Initiating: This style is sociable, enthusiastic, energetic, spontaneous, and fun-loving. Initiating communicators value interacting with others and sharing stories.

Supportive: This style is calm, steady, approachable, sincere, and gentle. Supportive communicators appreciate a calm, steady approach.

Analytical: This style is precise, exact, analytical, and logical. Analytical communicators like facts, data, and figures.

It is my hope that you can now better understand your communication style.

Speechwriting Secrets

Borrow From the Pros

IMG_3137 (1)To quote Dr.  Ralph C Smedley, the founder of Toastmasters, “Speech is much more than merely standing before an audience and saying something”, however, when you get an opportunity to say something to an audience, you want to make sure that opportunity is not wasted.  So what do you do when you don’t have an army of speechwriters like presidents, politicians, and CEOs – You borrow from the pros.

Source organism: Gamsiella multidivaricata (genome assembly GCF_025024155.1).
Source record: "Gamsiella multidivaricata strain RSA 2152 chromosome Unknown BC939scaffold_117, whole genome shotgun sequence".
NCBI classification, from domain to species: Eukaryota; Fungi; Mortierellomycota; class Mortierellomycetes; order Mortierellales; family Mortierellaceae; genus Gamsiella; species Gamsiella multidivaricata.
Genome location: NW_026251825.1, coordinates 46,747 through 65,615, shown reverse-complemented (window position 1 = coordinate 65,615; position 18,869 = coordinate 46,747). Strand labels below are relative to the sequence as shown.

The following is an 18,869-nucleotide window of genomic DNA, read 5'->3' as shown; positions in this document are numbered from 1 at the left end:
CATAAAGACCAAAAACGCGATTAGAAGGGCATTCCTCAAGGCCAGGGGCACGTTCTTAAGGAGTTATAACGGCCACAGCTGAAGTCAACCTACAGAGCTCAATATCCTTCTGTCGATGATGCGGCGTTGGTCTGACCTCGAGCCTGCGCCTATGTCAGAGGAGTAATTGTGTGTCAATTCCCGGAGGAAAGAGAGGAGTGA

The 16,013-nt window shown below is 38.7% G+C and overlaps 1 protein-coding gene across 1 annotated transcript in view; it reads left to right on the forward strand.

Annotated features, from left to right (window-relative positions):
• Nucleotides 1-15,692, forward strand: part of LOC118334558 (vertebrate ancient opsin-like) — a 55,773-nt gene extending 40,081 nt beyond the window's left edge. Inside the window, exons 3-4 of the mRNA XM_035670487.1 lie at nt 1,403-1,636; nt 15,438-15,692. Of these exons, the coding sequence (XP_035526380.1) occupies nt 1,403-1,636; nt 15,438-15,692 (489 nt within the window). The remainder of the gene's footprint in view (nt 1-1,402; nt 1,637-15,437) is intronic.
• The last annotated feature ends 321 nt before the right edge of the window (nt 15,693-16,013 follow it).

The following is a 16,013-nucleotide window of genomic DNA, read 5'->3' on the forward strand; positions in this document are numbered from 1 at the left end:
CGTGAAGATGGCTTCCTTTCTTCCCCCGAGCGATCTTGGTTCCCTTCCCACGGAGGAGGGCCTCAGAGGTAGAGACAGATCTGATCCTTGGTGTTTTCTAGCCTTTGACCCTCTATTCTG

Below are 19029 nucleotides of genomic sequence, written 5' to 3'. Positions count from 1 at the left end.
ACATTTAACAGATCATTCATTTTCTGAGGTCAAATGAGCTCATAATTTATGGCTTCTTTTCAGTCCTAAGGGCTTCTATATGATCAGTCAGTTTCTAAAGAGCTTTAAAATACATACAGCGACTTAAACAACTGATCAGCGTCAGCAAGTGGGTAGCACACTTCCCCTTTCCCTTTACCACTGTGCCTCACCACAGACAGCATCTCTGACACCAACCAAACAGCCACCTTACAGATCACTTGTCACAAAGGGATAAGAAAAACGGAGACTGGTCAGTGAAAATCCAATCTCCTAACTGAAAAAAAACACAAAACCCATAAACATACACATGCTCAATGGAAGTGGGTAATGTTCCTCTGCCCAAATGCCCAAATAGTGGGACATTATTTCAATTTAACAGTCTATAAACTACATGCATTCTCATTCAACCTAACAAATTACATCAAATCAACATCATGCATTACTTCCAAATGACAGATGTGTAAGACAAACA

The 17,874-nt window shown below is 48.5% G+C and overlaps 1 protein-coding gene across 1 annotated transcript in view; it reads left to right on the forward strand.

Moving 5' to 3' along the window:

There are many examples of great speeches written and delivered by professionals that can be used as excellent examples of good speechwriting. What is most important to look for in those examples is their structure. In order to better understand what structure is all about, you have to write out your speech.  Many good coaches can look at your structure to conclude if your speech is good or bad.

David Brooks, a speechwriter, and coach I admire often says in his coaching sessions, “great speeches are not written they are rewritten”. After getting down the basics; a strong beginning, an informative middle, and a memorable ending, that is when the rewriting begins. Have a well-defined structure that both you and your audience can follow.  Don’t wait until you face your audience to start your rewriting on stage,  don’t try to wing it, that’s when most speakers get into trouble.